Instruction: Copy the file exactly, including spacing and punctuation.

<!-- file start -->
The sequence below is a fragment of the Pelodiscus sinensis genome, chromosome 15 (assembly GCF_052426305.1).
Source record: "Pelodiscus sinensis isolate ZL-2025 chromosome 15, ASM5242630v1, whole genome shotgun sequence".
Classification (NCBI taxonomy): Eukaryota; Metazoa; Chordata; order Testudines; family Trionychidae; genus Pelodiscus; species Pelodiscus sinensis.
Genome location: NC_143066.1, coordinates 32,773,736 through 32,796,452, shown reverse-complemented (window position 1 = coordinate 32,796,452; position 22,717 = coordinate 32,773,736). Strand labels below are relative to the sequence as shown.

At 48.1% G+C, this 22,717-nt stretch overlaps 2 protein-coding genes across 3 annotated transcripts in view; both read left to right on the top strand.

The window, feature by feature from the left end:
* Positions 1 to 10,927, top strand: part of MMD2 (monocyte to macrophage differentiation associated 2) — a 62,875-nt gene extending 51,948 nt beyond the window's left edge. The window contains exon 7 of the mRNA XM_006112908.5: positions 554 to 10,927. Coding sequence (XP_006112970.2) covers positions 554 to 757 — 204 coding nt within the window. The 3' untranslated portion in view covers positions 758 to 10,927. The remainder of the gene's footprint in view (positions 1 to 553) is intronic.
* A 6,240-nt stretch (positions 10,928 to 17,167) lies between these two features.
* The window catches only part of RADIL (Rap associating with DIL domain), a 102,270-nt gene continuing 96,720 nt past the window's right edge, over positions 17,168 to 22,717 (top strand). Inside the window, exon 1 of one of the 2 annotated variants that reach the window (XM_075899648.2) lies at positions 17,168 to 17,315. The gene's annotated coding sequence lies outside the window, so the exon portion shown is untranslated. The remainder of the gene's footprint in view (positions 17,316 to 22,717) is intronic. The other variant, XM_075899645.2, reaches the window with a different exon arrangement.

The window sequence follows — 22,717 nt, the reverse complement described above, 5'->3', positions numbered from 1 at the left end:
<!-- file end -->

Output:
The sequence below is a fragment of the Pelodiscus sinensis genome, chromosome 15 (assembly GCF_052426305.1).
Source record: "Pelodiscus sinensis isolate ZL-2025 chromosome 15, ASM5242630v1, whole genome shotgun sequence".
Classification (NCBI taxonomy): Eukaryota; Metazoa; Chordata; order Testudines; family Trionychidae; genus Pelodiscus; species Pelodiscus sinensis.
Genome location: NC_143066.1, coordinates 32,773,736 through 32,796,452, shown reverse-complemented (window position 1 = coordinate 32,796,452; position 22,717 = coordinate 32,773,736). Strand labels below are relative to the sequence as shown.

At 48.1% G+C, this 22,717-nt stretch overlaps 2 protein-coding genes across 3 annotated transcripts in view; both read left to right on the top strand.

The window, feature by feature from the left end:
* Positions 1 to 10,927, top strand: part of MMD2 (monocyte to macrophage differentiation associated 2) — a 62,875-nt gene extending 51,948 nt beyond the window's left edge. The window contains exon 7 of the mRNA XM_006112908.5: positions 554 to 10,927. Coding sequence (XP_006112970.2) covers positions 554 to 757 — 204 coding nt within the window. The 3' untranslated portion in view covers positions 758 to 10,927. The remainder of the gene's footprint in view (positions 1 to 553) is intronic.
* A 6,240-nt stretch (positions 10,928 to 17,167) lies between these two features.
* The window catches only part of RADIL (Rap associating with DIL domain), a 102,270-nt gene continuing 96,720 nt past the window's right edge, over positions 17,168 to 22,717 (top strand). Inside the window, exon 1 of one of the 2 annotated variants that reach the window (XM_075899648.2) lies at positions 17,168 to 17,315. The gene's annotated coding sequence lies outside the window, so the exon portion shown is untranslated. The remainder of the gene's footprint in view (positions 17,316 to 22,717) is intronic. The other variant, XM_075899645.2, reaches the window with a different exon arrangement.

The window sequence follows — 22,717 nt, the reverse complement described above, 5'->3', positions numbered from 1 at the left end: